Paula Harris ( Now Sullivan )
Paula Harris (now Sullivan)
My Dancing Memories
Although I have been dancing to music ever since I was a toddler, according to my mother, I actually first started to learn to dance properly at the tender age of almost 5 years old, shortly after just starting school. Various members of my family already went dancing socially, including my grandparents, aunt & uncle, a couple of cousins and even my parents went for a while. So I suppose I could really say that 'dancing was in my blood'. My mother first took me to a small local dance school in Penge, just to see if I liked it. She chose this one because she thought I would be overwhelmed by the size of 'Spencer Dancing' as I was so young and quite shy.
Just recently the beautiful old building The Royston CIU club in Penge, which many years ago was home to the Frank and Peggy Spencer Dance School has been sold to MATICO (Matthew Cutler and Enrico Stey). The ballrooms, including the smaller one downstairs are now in the process of renovation and being transformed back to their original glory and will become the Matico Dance studio Penge!
Hmmm … now where did I put my dancing shoes? :
I remember being transfixed by the floor to ceiling mirrors, the beautiful crystal chandeliers and the Ballet Barres around the room, making it look enormous, sparkly and very palatial. The dance school was run by a one armed man (he had lost it in the war) called Brooke and his wife Renee Bayley in their home, in Avenue Road. I first learned the Teddy Bears Picnic and then a few Old Time dances such as the Valeta and the Two Step together with the Waltz and Rhythm Foxtrot. I soon fell in love with dancing and my sparkly silver shoes and eagerly awaited the next lesson each week. It was here that I took my first juvenile medal (bronze). After a while, I think they must have retired, the Bayley's sold up and moved away. I was absolutely heartbroken, it didn't take Mum long to put the smile back on my face though!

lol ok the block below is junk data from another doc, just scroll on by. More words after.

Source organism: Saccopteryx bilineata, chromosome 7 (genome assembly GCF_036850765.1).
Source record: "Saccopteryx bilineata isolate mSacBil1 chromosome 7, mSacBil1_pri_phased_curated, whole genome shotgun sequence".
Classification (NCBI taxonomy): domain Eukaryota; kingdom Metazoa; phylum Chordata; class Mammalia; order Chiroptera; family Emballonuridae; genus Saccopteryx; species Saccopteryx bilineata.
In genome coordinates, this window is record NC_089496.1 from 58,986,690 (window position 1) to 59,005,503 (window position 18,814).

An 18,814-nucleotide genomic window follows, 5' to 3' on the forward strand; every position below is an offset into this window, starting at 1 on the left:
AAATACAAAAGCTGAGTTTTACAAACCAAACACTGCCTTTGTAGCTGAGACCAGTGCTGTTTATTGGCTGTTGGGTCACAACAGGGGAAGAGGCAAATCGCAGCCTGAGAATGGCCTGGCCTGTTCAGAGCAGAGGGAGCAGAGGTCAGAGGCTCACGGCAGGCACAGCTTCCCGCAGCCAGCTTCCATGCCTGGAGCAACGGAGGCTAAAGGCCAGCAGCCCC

And so I started dancing at the Royston Ballroom in Penge run by Frank & Peggy Spencer learning Ballroom and Latin American dancing and forming lifelong friendships where we grew up together. I have very fond memories of learning all the dances and the many lovely teachers that taught me there. I completed taking all my Juvenile and Junior medals and awards under the careful watch of my mother and other parents peeping through the many holes in the red curtain up on the balcony!
Around 1969 Peggy formed her first All Girls Latin Formation Team which I eagerly and excitedly joined, especially as Peggy had personally asked me to. We started off as a 4 couple team, then quickly became a 6 couple team when word spread about us.